In the example shown here, Instructables user BWRussell needed a way to share the login details for his wireless network. Tired of spelling out the passphrase to relatives and visitors, he constructed his own dongle that houses an NFC chip and a laser etched QR Code. All visitors need to do is tap or scan the code with their mobile device, and they will be granted access to the network.

It is worth noting that when it comes to the actual physical QR code, a similar functional outcome can be achieved with a desktop printer… however, a laser etched QR code has a greater sense of quality and purpose.

Laser QR 2

See more of this DIY approach to NFC and QR from Instructables user BWRussell.

Can your laser cutting make connecting easy using the Ponoko Personal Factory? Let us know in the comments below. For more ideas for Agencies and Brands, see the other posts in the series.

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How To Make a Laser Cut Dremel Chop Saw

Industrialize your mini DIY production line

dremel chop saw 1

Repetitive cutting for projects that require precision parts can be a time-consuming process. The need for consistency and accuracy in making several hundred cuts from small diameter pipes prompted sculptor HTMF Metal Pizza to seriously upgrade his DIY production line.

Why not use a pipe cutter?

The usual way to cut sections from the hobby pipe is to use a pipe cutter, however this tool leaves a small deformation around the inner diameter. Normally this wouldn’t be an issue, but as HTMF’s process requires smooth edges on both inner and outer surfaces, the sections from the pipe cutter are unsuitable for his needs.

Solution: the Dremel abrasive disc

An abrasive disc spinning at high speed will cut with the precision that HTMF is looking for. When controlled in smooth linear movements, the cuts will be quick and clean… so armed with this knowledge he set out to optimise the cutting process to achieve greater speed without sacrificing any accuracy.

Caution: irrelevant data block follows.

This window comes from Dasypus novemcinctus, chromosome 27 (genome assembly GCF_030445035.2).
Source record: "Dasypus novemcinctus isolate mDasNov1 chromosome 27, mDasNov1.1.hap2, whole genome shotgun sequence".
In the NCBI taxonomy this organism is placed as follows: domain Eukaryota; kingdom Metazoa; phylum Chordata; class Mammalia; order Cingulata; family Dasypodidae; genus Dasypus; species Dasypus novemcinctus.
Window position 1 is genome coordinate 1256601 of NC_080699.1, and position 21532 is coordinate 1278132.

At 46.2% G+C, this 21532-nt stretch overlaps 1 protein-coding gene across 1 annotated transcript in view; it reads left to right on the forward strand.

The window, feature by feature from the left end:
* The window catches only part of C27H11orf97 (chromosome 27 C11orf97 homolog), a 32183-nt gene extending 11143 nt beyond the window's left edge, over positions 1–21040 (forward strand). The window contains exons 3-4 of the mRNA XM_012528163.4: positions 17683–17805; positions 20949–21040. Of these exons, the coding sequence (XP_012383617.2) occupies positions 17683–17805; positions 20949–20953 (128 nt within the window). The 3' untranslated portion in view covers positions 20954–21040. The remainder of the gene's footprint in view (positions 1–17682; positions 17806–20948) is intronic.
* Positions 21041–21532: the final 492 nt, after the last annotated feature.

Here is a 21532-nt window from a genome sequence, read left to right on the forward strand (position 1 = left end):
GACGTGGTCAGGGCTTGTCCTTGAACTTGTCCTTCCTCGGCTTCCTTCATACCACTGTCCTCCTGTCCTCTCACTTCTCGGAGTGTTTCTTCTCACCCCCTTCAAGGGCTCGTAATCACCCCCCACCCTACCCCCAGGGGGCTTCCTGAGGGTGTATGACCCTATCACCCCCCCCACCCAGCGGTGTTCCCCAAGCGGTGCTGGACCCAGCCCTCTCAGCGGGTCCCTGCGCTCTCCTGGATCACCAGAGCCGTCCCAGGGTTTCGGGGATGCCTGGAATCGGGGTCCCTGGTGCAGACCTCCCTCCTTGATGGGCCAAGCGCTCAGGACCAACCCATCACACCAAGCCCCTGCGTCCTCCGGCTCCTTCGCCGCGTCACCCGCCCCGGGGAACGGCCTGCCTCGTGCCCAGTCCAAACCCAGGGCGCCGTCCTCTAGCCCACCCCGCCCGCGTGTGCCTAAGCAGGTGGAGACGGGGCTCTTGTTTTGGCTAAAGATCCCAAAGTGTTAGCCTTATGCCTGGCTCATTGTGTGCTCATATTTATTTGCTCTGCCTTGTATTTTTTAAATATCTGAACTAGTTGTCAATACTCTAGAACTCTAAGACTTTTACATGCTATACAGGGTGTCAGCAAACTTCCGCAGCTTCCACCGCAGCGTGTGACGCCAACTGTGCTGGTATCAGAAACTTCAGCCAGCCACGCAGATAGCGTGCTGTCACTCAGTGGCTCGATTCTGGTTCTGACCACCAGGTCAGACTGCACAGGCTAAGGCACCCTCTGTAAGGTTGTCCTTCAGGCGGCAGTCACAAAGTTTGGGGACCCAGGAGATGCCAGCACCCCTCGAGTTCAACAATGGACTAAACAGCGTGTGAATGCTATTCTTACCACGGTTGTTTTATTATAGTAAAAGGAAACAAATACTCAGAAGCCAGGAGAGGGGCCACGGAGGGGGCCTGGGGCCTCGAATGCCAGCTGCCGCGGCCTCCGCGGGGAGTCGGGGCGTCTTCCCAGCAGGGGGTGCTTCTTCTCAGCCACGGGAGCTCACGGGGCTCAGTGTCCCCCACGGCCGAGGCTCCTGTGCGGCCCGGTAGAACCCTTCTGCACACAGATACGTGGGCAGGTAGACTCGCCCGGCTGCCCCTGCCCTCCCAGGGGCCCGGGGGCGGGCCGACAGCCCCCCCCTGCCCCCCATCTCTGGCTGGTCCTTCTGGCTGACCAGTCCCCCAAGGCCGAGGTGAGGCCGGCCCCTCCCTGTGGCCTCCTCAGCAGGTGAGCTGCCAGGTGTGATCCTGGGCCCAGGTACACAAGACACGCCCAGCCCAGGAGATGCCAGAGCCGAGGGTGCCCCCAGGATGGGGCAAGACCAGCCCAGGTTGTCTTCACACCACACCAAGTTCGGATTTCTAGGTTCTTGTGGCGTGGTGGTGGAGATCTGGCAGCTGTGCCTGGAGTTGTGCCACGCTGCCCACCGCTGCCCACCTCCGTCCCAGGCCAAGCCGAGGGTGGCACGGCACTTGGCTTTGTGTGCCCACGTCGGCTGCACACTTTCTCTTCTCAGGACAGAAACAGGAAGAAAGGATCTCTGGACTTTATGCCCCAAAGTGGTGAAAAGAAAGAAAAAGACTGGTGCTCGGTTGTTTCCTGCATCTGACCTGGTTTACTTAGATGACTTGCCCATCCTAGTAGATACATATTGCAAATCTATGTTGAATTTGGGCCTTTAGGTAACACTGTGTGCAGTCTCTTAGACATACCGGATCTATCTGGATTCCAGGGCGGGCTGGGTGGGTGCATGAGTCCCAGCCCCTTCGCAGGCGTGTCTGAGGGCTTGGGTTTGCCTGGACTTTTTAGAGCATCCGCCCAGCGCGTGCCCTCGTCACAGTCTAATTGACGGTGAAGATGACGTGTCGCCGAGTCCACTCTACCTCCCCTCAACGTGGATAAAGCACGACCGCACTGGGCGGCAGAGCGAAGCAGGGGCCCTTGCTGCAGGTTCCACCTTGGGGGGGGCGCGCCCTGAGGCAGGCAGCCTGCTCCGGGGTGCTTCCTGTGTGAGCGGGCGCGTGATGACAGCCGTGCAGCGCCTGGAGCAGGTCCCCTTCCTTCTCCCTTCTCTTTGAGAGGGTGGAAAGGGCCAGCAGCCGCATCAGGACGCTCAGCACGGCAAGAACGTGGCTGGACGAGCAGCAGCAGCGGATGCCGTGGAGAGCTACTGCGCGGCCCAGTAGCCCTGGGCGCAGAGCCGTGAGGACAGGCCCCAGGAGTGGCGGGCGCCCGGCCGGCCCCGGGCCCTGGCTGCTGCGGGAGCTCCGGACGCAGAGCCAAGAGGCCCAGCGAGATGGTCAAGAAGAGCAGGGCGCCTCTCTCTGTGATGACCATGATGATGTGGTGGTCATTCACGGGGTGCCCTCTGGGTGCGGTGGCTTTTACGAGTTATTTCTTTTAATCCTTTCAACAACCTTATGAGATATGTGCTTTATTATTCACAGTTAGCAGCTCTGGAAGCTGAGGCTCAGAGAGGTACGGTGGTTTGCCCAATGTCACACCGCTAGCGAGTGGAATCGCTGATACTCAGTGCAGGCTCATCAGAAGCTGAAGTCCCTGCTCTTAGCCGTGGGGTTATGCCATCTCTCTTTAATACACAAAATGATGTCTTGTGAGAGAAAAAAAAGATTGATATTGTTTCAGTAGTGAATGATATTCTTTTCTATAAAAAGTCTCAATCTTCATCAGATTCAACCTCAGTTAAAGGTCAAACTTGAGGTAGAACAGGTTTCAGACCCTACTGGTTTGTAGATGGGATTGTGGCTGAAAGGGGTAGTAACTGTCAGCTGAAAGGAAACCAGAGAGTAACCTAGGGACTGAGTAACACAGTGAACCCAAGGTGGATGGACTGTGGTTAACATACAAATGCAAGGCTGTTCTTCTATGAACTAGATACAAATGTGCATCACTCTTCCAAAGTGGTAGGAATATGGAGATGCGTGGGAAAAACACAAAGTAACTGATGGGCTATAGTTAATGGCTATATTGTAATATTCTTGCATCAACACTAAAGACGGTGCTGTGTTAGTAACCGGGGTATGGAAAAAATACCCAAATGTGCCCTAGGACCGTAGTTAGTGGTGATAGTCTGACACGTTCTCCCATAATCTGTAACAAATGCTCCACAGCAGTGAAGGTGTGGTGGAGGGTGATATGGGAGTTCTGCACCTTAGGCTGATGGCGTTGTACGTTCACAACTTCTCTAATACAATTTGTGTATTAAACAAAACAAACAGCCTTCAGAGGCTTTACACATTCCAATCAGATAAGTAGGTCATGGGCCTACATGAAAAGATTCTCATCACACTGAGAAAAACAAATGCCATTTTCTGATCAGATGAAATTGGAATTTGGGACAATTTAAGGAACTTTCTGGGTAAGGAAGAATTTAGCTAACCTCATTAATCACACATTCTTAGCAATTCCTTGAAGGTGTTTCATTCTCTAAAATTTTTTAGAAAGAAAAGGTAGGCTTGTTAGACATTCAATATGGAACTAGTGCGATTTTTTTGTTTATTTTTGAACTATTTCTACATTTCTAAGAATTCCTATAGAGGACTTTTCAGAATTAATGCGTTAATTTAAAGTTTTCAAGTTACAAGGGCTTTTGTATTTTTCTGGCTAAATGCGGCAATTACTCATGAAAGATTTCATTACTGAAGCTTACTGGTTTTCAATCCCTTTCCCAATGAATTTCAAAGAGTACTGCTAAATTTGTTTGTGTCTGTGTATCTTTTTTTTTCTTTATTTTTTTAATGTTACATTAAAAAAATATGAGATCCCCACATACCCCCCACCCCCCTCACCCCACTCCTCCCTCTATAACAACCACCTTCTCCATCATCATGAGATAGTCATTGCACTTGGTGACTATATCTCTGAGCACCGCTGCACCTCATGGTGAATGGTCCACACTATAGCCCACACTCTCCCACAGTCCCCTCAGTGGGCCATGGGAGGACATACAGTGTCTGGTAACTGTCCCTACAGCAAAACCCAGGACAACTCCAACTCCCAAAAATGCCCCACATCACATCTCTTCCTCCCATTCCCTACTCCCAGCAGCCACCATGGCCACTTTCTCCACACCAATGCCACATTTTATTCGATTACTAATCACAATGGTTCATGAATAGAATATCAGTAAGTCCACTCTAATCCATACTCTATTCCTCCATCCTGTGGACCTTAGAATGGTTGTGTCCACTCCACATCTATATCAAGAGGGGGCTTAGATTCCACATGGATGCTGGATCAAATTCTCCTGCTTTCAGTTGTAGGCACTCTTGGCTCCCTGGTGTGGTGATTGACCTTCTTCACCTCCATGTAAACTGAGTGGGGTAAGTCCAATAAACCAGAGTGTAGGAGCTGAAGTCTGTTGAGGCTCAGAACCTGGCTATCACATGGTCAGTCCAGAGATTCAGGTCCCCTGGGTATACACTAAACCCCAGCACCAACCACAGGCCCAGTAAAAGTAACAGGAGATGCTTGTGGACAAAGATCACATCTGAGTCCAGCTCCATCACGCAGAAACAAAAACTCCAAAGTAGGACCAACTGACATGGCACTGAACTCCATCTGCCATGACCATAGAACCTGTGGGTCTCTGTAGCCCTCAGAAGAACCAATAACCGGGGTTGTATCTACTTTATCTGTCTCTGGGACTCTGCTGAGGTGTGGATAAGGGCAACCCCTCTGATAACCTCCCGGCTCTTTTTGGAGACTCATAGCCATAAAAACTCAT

“While I tried cutting the tubing free hand, I found I needed a third hand and there was a huge variation in size which required a great deal of re-finishing.”

Introducing the laser cut Chop Saw

The solution was to build a miniaturised ‘chop saw’ mount for his Dremel cutting tool. As well as holding the Dremel and working material securely, the chop saw houses two drawers; one to store Dremel parts and another to catch the pipe sections as they are cut. He also added a scale on the cutting table that aids in achieving consistent lengths with each cut.

dremel chop saw 2

See the full tutorial on how to build a laser cut Chop Saw mount for the Dremel multi-tool on Instructables. You’ll find all the files you need for laser cutting including an adapter for switching between the Dremel hand tool itself and the flexible shaft attachment, depending on which version you are using. The thoroughly detailed assembly instructions are also peppered with tips (and supporting pics) on how to best manage the trickier steps will see you up and cutting in no time.

…and if you’re wondering what’s up with this Instructables creator’s screen name, HTMF stands for Having Too Much Fun! 

 

Animated Laser Cut Fox

Playfully pouncing from frame to frame

laser cut fox animation

The inner musings of talented artist Sarah Capon have been brought to life thanks to an animated collaboration with Industrial Designer Benjamin Donnelly.

The process started off with a neat series of drawings that make up each frame of the animation, capturing the motion and physical suspense as the fox steadies itself before pouncing playfully. Sarah’s sketches were then converted and sent to a laser cutter to be etched and cut from plywood, along with a clever support bracket designed to hold the laser cut fox frames in place during filming.

laser-cut-fox-animation-frame

Watch the full animation in the video below, along with behind-the-scenes footage that gives a good taste of the process that enabled this playful laser cut animated outcome.

Sarah Capon via YouTube

Laser Cut Open Source Apple Watch Band

Introducing a different approach to achieving affordable designer customisations

OpenBand-on-AppleWatch

For those fans of the Apple Watch who like to put their own individual spin on the tech that they wear, the Open Band concept proposes to further accessorise this iconic designer accessory.

Existing currently as an in-progress exploration from Brooklyn-based rapid prototyping specialists Breakfast, the Open Band project has taken cues from the official range of Apple watch bands, and given them a laser cut makeover. The goal was to allow makers and designers with access to a laser cutter (or a service like Ponoko!) to design custom watch bands that are both stylish and affordable using familiar laser cutting materials.

OpenBand-White-on-Watch

OpenBand-Prototypes